Refrigerated Osteoarticular Allografts to Treat Articular Cartilage Defects of the Femoral Condyles: A Prospective Outcomes Study

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Background: Because of concerns about infections with the use of fresh osteoarticular allografts, osteoarticular allografts are currently stored hypothermically for a minimum of fourteen days to allow for serologic and microbiologic testing prior to implantation. Refrigerated osteoarticular allograft transplants are often used to treat symptomatic chondral and osteochondral defects in young, active patients. Chondrocyte viability has been shown to decrease substantially when allografts are stored for longer than twenty-eight days. The purpose of this study was to examine the clinical and functional outcomes of patients receiving refrigerated osteoarticular allografts between fifteen and twenty-eight days after procurement.

Methods: Twenty-three consecutive patients (twenty-three knees) who underwent treatment of focal articular cartilage defects of the femoral condyles with refrigerated osteoarticular grafts were prospectively followed for an average of three years. The average age of the implanted refrigerated allografts was 20.3 days. The patients were assessed preoperatively and postoperatively with validated outcome surveys.

Results: The mean modified Cincinnati knee ratings significantly improved from baseline to the time of the final follow-up, with an increase from 27.3 to 36.5 on the subscale rating for function (p < 0.01), from 21.9 to 32.5 on the subscale rating for symptoms (p < 0.03), and from 49.2 to 69.0 for the overall score (p < 0.02). The mean International Knee Documentation Committee subjective score improved from 52 points at baseline to 68.5 points at the time of the final follow-up (p < 0.03). A significant improvement was also found for effusions and functional testing (the single-leg hop) (p < 0.001 for both). Radiographic evaluation at the time of the final follow-up revealed that twenty-two of the twenty-three grafts were in stable position with good osseous incorporation into host bone. No graft failure was encountered.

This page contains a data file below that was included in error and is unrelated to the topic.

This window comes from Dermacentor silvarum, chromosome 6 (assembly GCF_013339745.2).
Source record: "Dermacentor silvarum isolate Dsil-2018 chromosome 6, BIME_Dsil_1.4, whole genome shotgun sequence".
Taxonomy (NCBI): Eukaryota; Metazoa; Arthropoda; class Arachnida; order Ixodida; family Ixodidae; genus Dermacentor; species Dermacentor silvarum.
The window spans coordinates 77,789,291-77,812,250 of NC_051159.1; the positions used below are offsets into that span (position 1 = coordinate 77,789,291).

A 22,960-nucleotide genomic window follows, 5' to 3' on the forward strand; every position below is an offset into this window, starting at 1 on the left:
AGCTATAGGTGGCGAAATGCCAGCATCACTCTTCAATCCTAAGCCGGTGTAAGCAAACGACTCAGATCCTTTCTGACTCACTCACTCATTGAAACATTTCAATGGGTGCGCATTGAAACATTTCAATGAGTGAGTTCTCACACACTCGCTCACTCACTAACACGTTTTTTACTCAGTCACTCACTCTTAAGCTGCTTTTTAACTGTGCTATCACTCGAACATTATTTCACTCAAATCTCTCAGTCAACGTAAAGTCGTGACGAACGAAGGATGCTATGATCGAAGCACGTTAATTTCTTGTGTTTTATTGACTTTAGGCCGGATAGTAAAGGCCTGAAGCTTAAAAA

Conclusions: Transplantation of refrigerated osteoarticular allografts stored between fifteen and twenty-eight days provides significant functional and clinical improvement after an average follow-up of three years in patients treated for a full-thickness osteochondral defect of the femoral condyle, with similar outcomes to historical reports of patients with fresh allograft implants.

Level of Evidence: Therapeutic Level IV. See Instructions to Authors for a complete description of levels of evidence.

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